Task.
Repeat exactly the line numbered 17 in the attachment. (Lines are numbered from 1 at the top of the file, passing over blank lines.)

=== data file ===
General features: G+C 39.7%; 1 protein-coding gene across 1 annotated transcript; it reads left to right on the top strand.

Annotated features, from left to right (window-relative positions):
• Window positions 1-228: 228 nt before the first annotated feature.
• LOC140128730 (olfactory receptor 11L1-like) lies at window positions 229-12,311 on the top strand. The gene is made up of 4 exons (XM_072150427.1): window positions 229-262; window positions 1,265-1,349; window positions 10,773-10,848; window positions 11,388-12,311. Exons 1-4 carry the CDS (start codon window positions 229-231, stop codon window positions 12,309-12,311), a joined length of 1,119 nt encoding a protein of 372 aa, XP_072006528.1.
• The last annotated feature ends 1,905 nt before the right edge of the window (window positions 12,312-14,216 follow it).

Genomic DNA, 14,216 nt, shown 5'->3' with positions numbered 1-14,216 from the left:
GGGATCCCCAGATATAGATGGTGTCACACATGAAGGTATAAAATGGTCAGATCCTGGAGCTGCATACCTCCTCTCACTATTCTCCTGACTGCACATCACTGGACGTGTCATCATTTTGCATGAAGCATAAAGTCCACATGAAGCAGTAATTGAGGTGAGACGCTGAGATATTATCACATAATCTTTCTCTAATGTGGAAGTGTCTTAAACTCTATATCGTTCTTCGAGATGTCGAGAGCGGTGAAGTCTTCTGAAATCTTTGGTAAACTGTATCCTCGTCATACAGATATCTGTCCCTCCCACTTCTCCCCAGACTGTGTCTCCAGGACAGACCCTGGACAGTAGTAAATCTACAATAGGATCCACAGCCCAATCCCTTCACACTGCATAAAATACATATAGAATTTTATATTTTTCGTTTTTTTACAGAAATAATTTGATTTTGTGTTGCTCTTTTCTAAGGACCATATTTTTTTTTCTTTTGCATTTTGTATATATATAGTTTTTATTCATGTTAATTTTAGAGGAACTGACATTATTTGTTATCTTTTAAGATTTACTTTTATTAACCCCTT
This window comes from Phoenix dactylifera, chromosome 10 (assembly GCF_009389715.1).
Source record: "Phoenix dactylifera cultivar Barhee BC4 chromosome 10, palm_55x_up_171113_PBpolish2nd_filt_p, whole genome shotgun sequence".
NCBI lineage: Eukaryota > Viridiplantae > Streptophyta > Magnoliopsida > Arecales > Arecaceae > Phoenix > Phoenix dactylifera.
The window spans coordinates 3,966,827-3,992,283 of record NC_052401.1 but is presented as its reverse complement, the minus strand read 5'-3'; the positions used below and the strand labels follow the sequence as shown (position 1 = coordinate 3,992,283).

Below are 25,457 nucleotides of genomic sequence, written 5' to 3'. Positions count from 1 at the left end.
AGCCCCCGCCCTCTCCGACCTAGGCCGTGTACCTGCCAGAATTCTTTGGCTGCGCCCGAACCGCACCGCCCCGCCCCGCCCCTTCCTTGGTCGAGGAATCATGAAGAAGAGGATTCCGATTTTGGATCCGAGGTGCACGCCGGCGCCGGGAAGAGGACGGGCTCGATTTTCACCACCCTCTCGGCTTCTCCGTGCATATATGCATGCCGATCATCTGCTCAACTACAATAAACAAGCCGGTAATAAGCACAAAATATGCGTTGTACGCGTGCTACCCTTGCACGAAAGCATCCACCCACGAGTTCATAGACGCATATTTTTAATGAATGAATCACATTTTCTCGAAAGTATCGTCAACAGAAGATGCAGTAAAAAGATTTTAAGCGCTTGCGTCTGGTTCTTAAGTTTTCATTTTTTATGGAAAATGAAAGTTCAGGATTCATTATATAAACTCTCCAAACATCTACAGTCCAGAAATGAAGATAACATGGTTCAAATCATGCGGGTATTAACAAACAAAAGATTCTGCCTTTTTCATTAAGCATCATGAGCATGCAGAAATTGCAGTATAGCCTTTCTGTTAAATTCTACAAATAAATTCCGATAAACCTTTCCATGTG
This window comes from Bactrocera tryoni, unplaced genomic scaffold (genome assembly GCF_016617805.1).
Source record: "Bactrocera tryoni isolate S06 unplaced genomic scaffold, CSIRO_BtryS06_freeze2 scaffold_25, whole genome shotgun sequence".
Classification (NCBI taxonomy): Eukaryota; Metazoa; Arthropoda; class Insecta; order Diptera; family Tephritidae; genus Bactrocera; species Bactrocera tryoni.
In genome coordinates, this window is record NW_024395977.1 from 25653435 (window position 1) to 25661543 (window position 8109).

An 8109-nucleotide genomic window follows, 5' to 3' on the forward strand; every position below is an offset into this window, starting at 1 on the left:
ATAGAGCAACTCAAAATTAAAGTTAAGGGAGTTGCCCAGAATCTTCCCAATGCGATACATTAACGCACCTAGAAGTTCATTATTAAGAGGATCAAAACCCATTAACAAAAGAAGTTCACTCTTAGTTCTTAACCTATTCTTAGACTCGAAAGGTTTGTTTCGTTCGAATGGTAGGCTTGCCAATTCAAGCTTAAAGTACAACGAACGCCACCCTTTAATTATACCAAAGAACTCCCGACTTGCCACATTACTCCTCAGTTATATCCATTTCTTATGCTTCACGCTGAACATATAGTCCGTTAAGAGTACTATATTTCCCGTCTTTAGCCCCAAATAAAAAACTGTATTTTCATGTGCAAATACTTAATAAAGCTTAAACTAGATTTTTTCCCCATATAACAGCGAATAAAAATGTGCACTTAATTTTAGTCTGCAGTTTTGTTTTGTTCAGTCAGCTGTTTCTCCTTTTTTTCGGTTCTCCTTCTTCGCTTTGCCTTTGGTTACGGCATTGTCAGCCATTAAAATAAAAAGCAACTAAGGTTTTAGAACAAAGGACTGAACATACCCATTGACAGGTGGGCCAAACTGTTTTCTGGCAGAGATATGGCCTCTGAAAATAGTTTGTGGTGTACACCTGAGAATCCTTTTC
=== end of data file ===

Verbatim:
In genome coordinates, this window is record NW_024395977.1 from 25653435 (window position 1) to 25661543 (window position 8109).